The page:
“Yuck I don’t want to think about it,” said the Manus girl. She was now stuck in the doorway with the others, not wanting to move. All in their working clothes and with handbags and parcels of food.

Joke time, I thought. Nothing gets past a Manus without making a huge joke out of it.

Ah Noah, you fail yah. Why didn’t you tell us that there was going to be a flood? Maski, mipla ol sin man tumas na Papa God mas les lo mipla ya.

The girls were starting to giggle. Even our house mother Noah was smiling, showing all her buai stained teeth. The water was now draining away and I saw she was wearing saturated slippers.

“Give way please, I want to go grab my bikini for a dip in the water,” our airhostess piped up. Everyone laughing, the tension in the room gave way to relief.

“Mekeo, what’s your name?” Atelina asked.

“Sorry, my name is Makani, I just came from the village yesterday.”

“Yeah right,” one of the university girls muttered. Hmm, not everyone was finding this situation funny.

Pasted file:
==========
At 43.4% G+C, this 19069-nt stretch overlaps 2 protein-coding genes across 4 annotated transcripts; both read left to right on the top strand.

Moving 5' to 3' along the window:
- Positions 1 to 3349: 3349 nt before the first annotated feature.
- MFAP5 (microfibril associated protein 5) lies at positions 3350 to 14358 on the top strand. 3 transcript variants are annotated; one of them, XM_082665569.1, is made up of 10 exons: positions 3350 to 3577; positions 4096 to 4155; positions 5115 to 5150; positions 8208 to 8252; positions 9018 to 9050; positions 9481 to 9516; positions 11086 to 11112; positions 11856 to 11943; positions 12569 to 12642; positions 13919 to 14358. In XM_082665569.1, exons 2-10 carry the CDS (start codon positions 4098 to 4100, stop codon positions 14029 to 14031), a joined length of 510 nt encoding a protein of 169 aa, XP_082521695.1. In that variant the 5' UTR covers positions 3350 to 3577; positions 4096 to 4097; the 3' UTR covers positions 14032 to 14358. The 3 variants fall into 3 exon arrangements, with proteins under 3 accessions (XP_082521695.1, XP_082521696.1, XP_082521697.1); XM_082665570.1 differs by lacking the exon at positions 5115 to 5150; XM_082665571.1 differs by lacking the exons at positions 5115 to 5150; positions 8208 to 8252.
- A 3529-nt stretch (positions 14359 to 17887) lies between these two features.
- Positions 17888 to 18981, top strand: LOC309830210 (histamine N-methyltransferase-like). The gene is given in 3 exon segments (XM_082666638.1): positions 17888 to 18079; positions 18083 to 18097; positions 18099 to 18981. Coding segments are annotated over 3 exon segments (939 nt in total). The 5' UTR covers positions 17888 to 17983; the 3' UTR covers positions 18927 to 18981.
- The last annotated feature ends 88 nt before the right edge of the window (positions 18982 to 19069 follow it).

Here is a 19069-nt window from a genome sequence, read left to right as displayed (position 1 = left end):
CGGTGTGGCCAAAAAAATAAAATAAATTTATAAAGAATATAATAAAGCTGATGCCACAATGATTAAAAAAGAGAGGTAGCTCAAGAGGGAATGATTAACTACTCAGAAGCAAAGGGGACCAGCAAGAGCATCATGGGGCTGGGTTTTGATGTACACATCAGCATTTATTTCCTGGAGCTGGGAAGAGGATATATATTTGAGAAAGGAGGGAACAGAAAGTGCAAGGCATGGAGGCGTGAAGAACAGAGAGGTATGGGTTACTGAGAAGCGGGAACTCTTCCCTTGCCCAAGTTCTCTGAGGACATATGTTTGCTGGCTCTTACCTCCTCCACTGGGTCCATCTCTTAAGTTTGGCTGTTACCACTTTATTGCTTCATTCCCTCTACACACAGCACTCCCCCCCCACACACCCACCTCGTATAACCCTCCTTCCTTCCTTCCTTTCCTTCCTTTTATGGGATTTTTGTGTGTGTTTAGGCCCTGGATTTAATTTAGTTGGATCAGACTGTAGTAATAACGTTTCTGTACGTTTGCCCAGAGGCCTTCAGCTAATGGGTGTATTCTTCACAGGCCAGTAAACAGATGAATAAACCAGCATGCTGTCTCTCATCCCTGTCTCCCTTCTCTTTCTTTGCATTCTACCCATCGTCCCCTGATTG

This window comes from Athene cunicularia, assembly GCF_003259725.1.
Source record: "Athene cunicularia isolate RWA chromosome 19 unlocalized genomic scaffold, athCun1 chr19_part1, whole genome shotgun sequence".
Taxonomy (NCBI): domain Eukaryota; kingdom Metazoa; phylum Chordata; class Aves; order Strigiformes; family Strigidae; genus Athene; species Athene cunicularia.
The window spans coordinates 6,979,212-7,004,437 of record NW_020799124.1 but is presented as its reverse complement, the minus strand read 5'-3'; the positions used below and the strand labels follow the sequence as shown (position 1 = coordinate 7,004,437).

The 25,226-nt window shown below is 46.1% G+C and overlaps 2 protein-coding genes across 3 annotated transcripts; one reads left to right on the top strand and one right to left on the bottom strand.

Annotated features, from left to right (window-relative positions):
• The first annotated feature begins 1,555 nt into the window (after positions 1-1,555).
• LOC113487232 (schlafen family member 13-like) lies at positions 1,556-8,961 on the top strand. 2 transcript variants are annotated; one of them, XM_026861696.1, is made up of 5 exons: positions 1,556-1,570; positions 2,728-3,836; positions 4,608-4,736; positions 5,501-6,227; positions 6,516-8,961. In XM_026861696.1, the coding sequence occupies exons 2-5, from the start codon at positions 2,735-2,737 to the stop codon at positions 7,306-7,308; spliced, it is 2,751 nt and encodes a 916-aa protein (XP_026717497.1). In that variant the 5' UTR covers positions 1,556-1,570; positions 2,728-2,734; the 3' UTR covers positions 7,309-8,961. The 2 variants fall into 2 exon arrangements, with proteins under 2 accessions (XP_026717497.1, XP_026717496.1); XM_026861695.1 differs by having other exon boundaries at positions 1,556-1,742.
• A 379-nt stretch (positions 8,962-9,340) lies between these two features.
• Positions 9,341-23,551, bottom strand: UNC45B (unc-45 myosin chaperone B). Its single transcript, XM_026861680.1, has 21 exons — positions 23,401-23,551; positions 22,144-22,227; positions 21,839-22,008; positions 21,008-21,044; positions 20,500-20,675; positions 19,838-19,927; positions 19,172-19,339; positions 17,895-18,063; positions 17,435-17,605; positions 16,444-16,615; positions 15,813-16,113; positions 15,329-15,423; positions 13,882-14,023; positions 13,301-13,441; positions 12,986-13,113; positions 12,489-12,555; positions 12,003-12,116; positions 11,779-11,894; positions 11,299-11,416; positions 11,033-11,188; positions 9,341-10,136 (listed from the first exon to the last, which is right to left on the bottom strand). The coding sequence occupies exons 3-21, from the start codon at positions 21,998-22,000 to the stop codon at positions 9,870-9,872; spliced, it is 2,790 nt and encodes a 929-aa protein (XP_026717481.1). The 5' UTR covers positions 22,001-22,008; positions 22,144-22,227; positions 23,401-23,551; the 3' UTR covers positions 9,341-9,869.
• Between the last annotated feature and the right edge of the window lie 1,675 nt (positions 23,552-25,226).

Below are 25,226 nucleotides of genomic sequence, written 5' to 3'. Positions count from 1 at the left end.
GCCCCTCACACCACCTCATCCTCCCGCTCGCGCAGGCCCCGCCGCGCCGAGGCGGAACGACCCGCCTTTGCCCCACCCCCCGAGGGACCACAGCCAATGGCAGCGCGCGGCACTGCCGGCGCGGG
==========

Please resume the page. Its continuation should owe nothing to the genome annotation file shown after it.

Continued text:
“Makani, next time you ask first ah, ino private haus blo yumi,” Atelina said in her usual motherly fashion.

“But don’t’ worry, as long as we don’t sleep on wet mattresses we’re all safe. And don’t tell the landlord girls, we don’t want anyone to get into trouble.”

“No one is going to talk,” the girls were agreeing. Of course, we had to. We all knew the landlord’s temper.

“Yah sorry,” the Mekeo apologised, as she mopped out the remaining water with her feet.

We were all now staring at her colourful red skirt made from jumping fish material.

A girl let out a small giggle and the whole place suddenly erupted into laughter. The kind of laughter that makes your eyes water and your belly ache and turns your bones into water.

Like a gathering of witches, we were now cackling, giggling, screeching and bursting our heads with laughter.

A couple of the girls didn’t find the situation funny, and one grumbled, “Hoe, yupla tink funny ah, stupid idiots, wait until the landlord sees this.”

The landlord never heard of it, but if we thought this was just one passing incident that would never happen again, we were wrong.

It seemed Makani the flower-flower skirt girl from Mekeo was here to teach the Moresby girls how to live their lives.